Toronto cabbies are being chastised for refusing to take clubgoers home on the weekend.

A group of undercover female police officers posing as clubgoers found that a number of taxi drivers refused to provide them with service when they asked to be taken just a few blocks from the city's Entertainment district.

"The officers had not consumed alcohol and were not acting drunk," said Det. Const. Mark Tracey with 52 Division.

"They asked to be taken about seven blocks away and they were refused service," he said in an interview with

Police laid 21 charges against taxi drivers on the weekend for refusing the first fare. The crackdown was part of a two-day blitz dubbed "Project Take Me Home" aimed at identifying and charging cab drivers who violate municipal bylaws.

Authorities say it's becoming a popular practice for cabbies to refuse service to people who want to be driven a short distance. Some drivers have been asking for an "unreasonable amount" up front, police say.

According to the city, cab drivers must serve the first person who requests their service, no matter how short the travel distance may be. Refusing the first customer is a violation of a municipal bylaw.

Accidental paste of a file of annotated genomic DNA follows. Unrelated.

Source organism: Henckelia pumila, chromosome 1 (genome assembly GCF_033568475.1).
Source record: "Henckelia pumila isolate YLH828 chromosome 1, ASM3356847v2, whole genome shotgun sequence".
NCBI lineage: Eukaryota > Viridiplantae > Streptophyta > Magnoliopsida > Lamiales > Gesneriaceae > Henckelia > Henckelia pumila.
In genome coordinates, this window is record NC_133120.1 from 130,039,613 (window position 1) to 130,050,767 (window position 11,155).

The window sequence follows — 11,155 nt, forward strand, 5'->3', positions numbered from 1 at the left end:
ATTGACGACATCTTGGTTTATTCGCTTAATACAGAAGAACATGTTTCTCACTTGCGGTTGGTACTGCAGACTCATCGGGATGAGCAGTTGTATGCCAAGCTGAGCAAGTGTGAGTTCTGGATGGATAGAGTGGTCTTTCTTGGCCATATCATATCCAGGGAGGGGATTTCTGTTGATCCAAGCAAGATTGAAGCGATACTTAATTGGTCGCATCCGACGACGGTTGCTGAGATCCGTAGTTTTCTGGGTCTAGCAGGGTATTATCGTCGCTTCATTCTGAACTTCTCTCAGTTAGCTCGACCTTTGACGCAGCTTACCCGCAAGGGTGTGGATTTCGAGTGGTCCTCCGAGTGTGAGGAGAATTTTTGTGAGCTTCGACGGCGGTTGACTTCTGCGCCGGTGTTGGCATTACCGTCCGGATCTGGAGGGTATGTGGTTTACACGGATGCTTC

The bylaw states the only time a driver can refuse a customer is if:

  • The passenger owes the driver money from a previous fare
  • The passenger refuses to disclose their final destination
  • The passenger asks to be driven to a remote place that the driver considers unsafe
  • The passenger is unduly obnoxious or abusive

Cab drivers must record the reasons why a passenger has been denied service.

However, Tracey said the police crackdown over the weekend found a number of cabbies are violating the bylaws.

The practice is putting people's lives at risk, according to a news release put out by 52 Division, the police station responsible for patrolling the city's Entertainment District.

"Abandoning these young people on the streets, and leaving them on the roadside, creates a unique public safety issue," the release says.

"Assaults and disorderly conduct between people trying to hail taxi cabs has become commonplace," it continues. "Patrons often put themselves in harm's way, while making desperate efforts to hail cabs from the middle of the street."

Police say the majority of the charges were laid after the clubs let out for the evening, between 2 a.m. and 3 a.m. They also said this is the hour where most violent crimes against people take place.

Tracey said making sure people get home right away is part of the police safety plan for the area.

One cab driver told CTV Toronto that cabbies are selective with fares because they don't want to lose out on the rides that will yield them more money.

"Sometimes we wait an hour or two hours and we expect a good fare," he said.

With a report from CTV Toronto's Roger Petersen